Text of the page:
Eurowings in its new format was planned back in 2014 as Lufthansa prepared to launch a wide ranging strategy to deal with low cost long haul competition on the one hand (such as Norwegian and Tui Group both now equipped with long range 788’s, and Air Berlin with A330’s), and low cost short-medium haul in general. The later was to be operated as German Wings but with last years tragic pilot-induced crash, that brand is being phased out. Eurowings will form the basis of the entire low-cost arm. Eurowings isn’t itself new, having been used somewhat in the background as a regional carrier by Lufthansa since 1994.
Other airlines have also been testing Lufthansa’s patience – Turkish especially, even though a StarAlliance member has felt the wrath of a code share ban with Lufty in revenge for it ‘stealing’ so many German customers from Lufthansa’s back yard, and flying them from Istanbul to destinations further afield.
The idea is that a fleet of A330’s and A343’s, most transferred from Lufthansa but some leased in, will form the core long-haul element, mostly based out of Dusseldorf/Cologne and Munich. They will fly to Miami, Cancun, Puerto Rico, Barbados etc. as holiday destinations, rather than competing directly with the main Lufthansa brand. Costs should be lower, fares and what’s on offer cheaper. Not no frills, just pay for what you get, accepting it will be average quality rather than full service.
Personally, with Lufthansa’s long history of high costs and and its powerful unions, I’m nots sure it will ever see real business outside of Germany for long haul operations. Interestingly the short haul operations have commenced from Vienna as their first operating base.
This particular aircraft, D-AXGA an A330-203, was previously EVA Air’s B-16301, built in 2003 and leased from GECAS. She’d been withdrawn from use and stored at Taipei in early 2015 until Lufthansa/Eurowings took her on – good quality A330’s are hard to find used.
Because I fly more on Lufthansa (based on number of flights), that any other airline, (Virgin Atlantic wins on time spent flying), I’m a big fan of Lufthansa. Eurowings is an important development. An example had to be had.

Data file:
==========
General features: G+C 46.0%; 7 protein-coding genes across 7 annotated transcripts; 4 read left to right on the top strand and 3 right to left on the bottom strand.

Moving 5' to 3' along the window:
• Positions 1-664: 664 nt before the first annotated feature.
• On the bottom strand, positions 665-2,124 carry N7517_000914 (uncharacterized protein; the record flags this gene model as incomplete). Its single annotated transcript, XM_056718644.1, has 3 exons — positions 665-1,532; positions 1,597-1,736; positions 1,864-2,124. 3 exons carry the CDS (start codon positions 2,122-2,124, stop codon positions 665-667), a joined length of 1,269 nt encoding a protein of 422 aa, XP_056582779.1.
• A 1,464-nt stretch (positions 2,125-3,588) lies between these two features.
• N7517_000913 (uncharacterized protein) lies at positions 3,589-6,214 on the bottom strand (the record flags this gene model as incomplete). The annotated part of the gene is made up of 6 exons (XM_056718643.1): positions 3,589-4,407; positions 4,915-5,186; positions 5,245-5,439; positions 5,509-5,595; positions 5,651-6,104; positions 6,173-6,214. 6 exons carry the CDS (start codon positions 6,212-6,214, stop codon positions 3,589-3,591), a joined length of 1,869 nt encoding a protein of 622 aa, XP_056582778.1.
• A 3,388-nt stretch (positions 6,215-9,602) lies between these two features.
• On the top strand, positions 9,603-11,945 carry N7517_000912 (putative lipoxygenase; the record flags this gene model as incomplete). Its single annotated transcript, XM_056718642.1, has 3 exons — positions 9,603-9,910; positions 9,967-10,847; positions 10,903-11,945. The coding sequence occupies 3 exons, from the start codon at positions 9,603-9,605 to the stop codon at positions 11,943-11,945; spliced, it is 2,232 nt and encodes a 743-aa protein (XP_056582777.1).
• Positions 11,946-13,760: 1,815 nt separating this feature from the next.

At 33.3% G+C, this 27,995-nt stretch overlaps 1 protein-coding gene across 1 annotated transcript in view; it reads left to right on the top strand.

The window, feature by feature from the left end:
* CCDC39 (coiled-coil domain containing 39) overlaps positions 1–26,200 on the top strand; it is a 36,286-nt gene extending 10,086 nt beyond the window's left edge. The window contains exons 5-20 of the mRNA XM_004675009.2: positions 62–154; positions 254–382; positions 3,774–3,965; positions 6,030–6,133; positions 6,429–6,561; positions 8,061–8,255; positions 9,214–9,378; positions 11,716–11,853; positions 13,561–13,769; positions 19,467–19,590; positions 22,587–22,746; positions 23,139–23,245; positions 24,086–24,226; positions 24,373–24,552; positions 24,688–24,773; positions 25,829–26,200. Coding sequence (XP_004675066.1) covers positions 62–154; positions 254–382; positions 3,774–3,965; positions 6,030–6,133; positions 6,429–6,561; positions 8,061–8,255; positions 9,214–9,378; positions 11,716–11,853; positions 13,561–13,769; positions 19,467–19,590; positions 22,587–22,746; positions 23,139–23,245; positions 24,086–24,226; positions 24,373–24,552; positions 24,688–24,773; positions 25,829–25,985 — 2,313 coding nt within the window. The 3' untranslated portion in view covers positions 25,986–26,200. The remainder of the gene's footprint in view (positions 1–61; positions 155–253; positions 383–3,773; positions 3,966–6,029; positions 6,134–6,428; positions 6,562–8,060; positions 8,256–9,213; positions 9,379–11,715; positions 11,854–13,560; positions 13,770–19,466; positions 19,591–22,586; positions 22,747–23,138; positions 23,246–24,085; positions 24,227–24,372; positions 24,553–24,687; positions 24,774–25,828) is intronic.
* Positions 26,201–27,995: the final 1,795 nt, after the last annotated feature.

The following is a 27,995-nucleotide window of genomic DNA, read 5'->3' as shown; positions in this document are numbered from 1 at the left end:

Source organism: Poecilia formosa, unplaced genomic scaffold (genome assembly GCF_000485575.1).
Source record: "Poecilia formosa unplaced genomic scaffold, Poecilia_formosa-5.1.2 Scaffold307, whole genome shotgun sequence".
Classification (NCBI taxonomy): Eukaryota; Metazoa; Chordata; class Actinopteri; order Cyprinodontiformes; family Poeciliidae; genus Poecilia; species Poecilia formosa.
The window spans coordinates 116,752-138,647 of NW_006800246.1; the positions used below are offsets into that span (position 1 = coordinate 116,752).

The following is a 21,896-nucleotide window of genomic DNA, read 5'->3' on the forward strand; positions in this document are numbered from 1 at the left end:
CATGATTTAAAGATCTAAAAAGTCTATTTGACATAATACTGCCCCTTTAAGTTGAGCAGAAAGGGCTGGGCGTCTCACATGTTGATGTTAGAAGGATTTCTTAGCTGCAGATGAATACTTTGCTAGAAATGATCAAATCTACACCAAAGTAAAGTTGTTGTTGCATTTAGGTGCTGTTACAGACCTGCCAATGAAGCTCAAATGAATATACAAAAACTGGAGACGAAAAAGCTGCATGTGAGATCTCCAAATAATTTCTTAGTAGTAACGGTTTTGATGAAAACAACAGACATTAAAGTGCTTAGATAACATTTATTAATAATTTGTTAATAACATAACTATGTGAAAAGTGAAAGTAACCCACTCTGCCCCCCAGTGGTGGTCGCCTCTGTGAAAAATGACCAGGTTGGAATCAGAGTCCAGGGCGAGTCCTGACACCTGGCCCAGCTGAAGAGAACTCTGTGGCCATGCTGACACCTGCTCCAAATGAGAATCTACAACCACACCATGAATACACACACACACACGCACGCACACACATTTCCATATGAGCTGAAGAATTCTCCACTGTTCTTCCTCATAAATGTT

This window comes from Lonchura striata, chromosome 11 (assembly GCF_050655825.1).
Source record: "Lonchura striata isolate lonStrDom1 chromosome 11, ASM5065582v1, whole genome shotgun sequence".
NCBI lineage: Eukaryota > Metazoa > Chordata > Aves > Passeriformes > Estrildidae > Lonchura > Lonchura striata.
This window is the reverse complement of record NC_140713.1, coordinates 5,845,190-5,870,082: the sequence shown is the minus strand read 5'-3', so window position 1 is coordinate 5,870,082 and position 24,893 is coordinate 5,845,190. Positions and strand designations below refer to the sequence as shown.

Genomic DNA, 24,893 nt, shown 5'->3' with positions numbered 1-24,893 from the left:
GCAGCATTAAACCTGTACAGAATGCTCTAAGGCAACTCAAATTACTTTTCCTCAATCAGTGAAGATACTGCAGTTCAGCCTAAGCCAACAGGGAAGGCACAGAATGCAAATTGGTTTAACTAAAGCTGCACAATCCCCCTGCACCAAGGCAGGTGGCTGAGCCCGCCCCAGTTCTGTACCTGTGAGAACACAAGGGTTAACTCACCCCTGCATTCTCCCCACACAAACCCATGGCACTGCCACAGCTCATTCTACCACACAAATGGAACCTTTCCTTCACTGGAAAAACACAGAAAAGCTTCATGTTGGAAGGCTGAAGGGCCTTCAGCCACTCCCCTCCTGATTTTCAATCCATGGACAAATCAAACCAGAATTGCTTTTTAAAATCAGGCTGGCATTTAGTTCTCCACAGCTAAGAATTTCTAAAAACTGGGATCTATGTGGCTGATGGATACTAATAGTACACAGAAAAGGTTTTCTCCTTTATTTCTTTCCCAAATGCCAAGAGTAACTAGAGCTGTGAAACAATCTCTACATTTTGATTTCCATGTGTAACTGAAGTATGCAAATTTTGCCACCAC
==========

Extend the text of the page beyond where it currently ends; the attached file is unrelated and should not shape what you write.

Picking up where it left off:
This was ordered before the Delta A333 JCW produced for Gemini arrived just before Christmas. You know where this is going, right?
This aircraft is white. Very white. The tamp printed detail is all pretty much what you’d expect from a new mould with new processes. Aerials and domes are present and correct up top and below. There is little to moan about, other than it’s general blandness.
2) Wings and landing gear
As individual items, the wings are beautifully done. Until of course you realise that they are completely wrong and their position is a tragic farce not worthy of a major model manufacturer. They look stupid, with their tips not even in the position they would achieve in flight, but higher! Just like the Delta A333 made for Gemini, this is a perfectly good model shafted by an appalling error of judgement. Who on earth signed this off? Did they look at it? Did anyone dare say anything? Now I’ve seen this rubbish it rules out all Gemini and JCW A330’s for the foreseeable future. Who would accept this in their collection and please, don’t say ‘you should have bought the Phoenix’. Why? The last 8 A330’s, 6 of them had wings that either didn’t fit or fell off so yes, I chose the JCW as an alternate, fed up with Phoenix quality.
The stupid thing is there isn’t much wrong with this model other than these idiotic wings. If you don’t mind the fact these wings are so appallingly bad, well you just cannot be a real enthusiast or you’ve got money to chuck down the toilet.
Just to rub it in, the landing gear is fully functional, tilting bogies and working, rolling wheels, even though the alloy centres of the assembly are visible from behind where the case doesn’t fit.
Perfect. Really, they are spot on, and that makes the wing mould even more irritatingly bad. You could argue the grey is a little dark, but that seems to be down to how strong the light is rather than being an issue.
4) Nose detail
Beautifully done as is the rest of the fuselage in terms of print. There is one element I am not so happy about, where the nose gear fits, the mould seems to have a dent in it across the body.
5) Tail and stabilisers
The glue on the vertical stabiliser insert to the fuselage is too visible and there is a paint blur of the burgundy/pinkish type on the APU exhaust. Clumsy.
All perfect, spot on, excellent.
7) Score and conclusions
The wing mould is a massive fail. it isn’t that they are fitted wrongly, or there is some factory build fail, they are, quite simply, a mistake. A huge, expensive, stupid mistake. They spoil what could be a good A330 mould, add to that the strange nose ‘dent’, where the nose gear fits, it’s actually far from excellent. Despite it all, just like the Delta A333, this is a massive missed opportunity to have seized the A330 production crown, instead it’s missed it’s mark by a mile.
-30 for the wings because they are so awful, an embarrassment to look at. -4 for the paint on the APU exhaust, -4 for the strange dink in the mould at the nose gear, -2 for the visible alloy in the landing gear. 60%. This model is being returned to the retailer for a full refund.
I also have to add that you won’t see me buying another Gemini/JCW A330 with this mould ever again. If you value the quality of your models, neither will you, until they fix it.